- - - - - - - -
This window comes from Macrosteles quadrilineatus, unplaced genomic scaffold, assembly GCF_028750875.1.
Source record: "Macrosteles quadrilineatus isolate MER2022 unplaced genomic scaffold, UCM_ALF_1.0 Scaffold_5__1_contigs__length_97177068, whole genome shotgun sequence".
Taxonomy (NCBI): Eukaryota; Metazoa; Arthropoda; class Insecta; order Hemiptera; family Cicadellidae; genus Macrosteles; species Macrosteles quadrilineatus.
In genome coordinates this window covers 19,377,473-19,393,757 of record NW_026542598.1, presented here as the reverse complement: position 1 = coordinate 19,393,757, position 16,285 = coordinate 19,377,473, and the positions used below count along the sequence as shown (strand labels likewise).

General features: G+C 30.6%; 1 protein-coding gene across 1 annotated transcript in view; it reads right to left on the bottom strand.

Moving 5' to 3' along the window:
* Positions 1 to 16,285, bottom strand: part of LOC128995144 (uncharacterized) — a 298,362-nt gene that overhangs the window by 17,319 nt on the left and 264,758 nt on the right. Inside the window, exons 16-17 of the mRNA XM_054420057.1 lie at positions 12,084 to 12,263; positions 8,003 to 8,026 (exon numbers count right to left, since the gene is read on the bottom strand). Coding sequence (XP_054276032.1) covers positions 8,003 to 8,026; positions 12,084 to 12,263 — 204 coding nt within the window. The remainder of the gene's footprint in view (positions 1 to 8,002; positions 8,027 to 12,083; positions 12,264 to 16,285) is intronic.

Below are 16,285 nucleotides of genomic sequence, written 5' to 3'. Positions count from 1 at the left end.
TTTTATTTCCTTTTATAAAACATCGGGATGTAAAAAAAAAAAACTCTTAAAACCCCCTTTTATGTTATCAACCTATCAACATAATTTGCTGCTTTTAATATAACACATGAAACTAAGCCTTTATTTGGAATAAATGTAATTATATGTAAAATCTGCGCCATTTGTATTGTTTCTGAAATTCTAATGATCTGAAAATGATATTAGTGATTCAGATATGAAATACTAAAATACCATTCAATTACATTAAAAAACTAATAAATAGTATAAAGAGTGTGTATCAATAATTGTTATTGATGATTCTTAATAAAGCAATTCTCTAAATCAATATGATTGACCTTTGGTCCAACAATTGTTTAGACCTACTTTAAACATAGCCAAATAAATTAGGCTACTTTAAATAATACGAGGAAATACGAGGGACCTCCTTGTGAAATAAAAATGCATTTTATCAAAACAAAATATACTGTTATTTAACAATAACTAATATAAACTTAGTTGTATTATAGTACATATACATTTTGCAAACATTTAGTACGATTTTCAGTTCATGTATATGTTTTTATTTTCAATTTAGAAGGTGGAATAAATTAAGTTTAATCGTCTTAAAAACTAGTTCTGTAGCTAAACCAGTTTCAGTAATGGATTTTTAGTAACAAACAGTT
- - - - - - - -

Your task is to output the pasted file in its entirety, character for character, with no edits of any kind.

This window comes from Macrosteles quadrilineatus, unplaced genomic scaffold, assembly GCF_028750875.1.
Source record: "Macrosteles quadrilineatus isolate MER2022 unplaced genomic scaffold, UCM_ALF_1.0 Scaffold_5__1_contigs__length_97177068, whole genome shotgun sequence".
Taxonomy (NCBI): Eukaryota; Metazoa; Arthropoda; class Insecta; order Hemiptera; family Cicadellidae; genus Macrosteles; species Macrosteles quadrilineatus.
In genome coordinates this window covers 19,377,473-19,393,757 of record NW_026542598.1, presented here as the reverse complement: position 1 = coordinate 19,393,757, position 16,285 = coordinate 19,377,473, and the positions used below count along the sequence as shown (strand labels likewise).

General features: G+C 30.6%; 1 protein-coding gene across 1 annotated transcript in view; it reads right to left on the bottom strand.

Moving 5' to 3' along the window:
* Positions 1 to 16,285, bottom strand: part of LOC128995144 (uncharacterized) — a 298,362-nt gene that overhangs the window by 17,319 nt on the left and 264,758 nt on the right. Inside the window, exons 16-17 of the mRNA XM_054420057.1 lie at positions 12,084 to 12,263; positions 8,003 to 8,026 (exon numbers count right to left, since the gene is read on the bottom strand). Coding sequence (XP_054276032.1) covers positions 8,003 to 8,026; positions 12,084 to 12,263 — 204 coding nt within the window. The remainder of the gene's footprint in view (positions 1 to 8,002; positions 8,027 to 12,083; positions 12,264 to 16,285) is intronic.

Below are 16,285 nucleotides of genomic sequence, written 5' to 3'. Positions count from 1 at the left end.
TTTTATTTCCTTTTATAAAACATCGGGATGTAAAAAAAAAAAACTCTTAAAACCCCCTTTTATGTTATCAACCTATCAACATAATTTGCTGCTTTTAATATAACACATGAAACTAAGCCTTTATTTGGAATAAATGTAATTATATGTAAAATCTGCGCCATTTGTATTGTTTCTGAAATTCTAATGATCTGAAAATGATATTAGTGATTCAGATATGAAATACTAAAATACCATTCAATTACATTAAAAAACTAATAAATAGTATAAAGAGTGTGTATCAATAATTGTTATTGATGATTCTTAATAAAGCAATTCTCTAAATCAATATGATTGACCTTTGGTCCAACAATTGTTTAGACCTACTTTAAACATAGCCAAATAAATTAGGCTACTTTAAATAATACGAGGAAATACGAGGGACCTCCTTGTGAAATAAAAATGCATTTTATCAAAACAAAATATACTGTTATTTAACAATAACTAATATAAACTTAGTTGTATTATAGTACATATACATTTTGCAAACATTTAGTACGATTTTCAGTTCATGTATATGTTTTTATTTTCAATTTAGAAGGTGGAATAAATTAAGTTTAATCGTCTTAAAAACTAGTTCTGTAGCTAAACCAGTTTCAGTAATGGATTTTTAGTAACAAACAGTT